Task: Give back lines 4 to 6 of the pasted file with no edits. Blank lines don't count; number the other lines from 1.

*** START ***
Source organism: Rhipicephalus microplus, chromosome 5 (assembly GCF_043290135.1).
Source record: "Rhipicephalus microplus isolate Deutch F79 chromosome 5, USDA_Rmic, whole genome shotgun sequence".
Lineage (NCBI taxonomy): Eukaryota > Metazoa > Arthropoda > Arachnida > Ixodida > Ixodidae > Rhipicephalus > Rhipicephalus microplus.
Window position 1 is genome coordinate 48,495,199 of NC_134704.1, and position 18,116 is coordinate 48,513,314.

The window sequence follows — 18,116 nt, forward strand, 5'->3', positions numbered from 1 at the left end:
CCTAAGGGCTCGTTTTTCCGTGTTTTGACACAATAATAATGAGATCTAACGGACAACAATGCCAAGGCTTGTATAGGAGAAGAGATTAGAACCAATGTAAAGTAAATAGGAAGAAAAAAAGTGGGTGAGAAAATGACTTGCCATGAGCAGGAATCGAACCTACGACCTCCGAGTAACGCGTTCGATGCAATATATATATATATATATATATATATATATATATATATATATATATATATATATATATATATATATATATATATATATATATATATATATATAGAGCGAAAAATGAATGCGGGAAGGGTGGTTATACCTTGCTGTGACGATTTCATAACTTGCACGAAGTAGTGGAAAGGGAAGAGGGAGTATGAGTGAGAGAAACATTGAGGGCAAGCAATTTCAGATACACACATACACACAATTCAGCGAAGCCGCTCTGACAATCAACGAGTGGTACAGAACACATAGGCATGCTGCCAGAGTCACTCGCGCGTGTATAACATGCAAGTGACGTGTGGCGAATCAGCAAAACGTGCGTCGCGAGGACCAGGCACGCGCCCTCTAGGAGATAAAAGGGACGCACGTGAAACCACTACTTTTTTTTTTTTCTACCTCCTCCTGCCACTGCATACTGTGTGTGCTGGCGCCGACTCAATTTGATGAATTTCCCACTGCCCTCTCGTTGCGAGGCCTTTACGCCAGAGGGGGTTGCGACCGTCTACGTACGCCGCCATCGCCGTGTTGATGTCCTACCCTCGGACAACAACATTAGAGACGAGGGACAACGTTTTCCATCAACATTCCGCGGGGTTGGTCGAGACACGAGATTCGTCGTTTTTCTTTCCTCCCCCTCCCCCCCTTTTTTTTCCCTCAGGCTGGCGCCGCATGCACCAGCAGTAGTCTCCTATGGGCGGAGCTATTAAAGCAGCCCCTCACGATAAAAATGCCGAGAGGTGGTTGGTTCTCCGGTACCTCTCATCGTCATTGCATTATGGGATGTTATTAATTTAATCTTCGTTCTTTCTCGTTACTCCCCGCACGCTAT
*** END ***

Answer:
Window position 1 is genome coordinate 48,495,199 of NC_134704.1, and position 18,116 is coordinate 48,513,314.

The window sequence follows — 18,116 nt, forward strand, 5'->3', positions numbered from 1 at the left end:
CCTAAGGGCTCGTTTTTCCGTGTTTTGACACAATAATAATGAGATCTAACGGACAACAATGCCAAGGCTTGTATAGGAGAAGAGATTAGAACCAATGTAAAGTAAATAGGAAGAAAAAAAGTGGGTGAGAAAATGACTTGCCATGAGCAGGAATCGAACCTACGACCTCCGAGTAACGCGTTCGATGCAATATATATATATATATATATATATATATATATATATATATATATATATATATATATATATATATATATATATATATATATATATATATATATAGAGCGAAAAATGAATGCGGGAAGGGTGGTTATACCTTGCTGTGACGATTTCATAACTTGCACGAAGTAGTGGAAAGGGAAGAGGGAGTATGAGTGAGAGAAACATTGAGGGCAAGCAATTTCAGATACACACATACACACAATTCAGCGAAGCCGCTCTGACAATCAACGAGTGGTACAGAACACATAGGCATGCTGCCAGAGTCACTCGCGCGTGTATAACATGCAAGTGACGTGTGGCGAATCAGCAAAACGTGCGTCGCGAGGACCAGGCACGCGCCCTCTAGGAGATAAAAGGGACGCACGTGAAACCACTACTTTTTTTTTTTTCTACCTCCTCCTGCCACTGCATACTGTGTGTGCTGGCGCCGACTCAATTTGATGAATTTCCCACTGCCCTCTCGTTGCGAGGCCTTTACGCCAGAGGGGGTTGCGACCGTCTACGTACGCCGCCATCGCCGTGTTGATGTCCTACCCTCGGACAACAACATTAGAGACGAGGGACAACGTTTTCCATCAACATTCCGCGGGGTTGGTCGAGACACGAGATTCGTCGTTTTTCTTTCCTCCCCCTCCCCCCCTTTTTTTTCCCTCAGGCTGGCGCCGCATGCACCAGCAGTAGTCTCCTATGGGCGGAGCTATTAAAGCAGCCCCTCACGATAAAAATGCCGAGAGGTGGTTGGTTCTCCGGTACCTCTCATCGTCATTGCATTATGGGATGTTATTAATTTAATCTTCGTTCTTTCTCGTTACTCCCCGCACGCTAT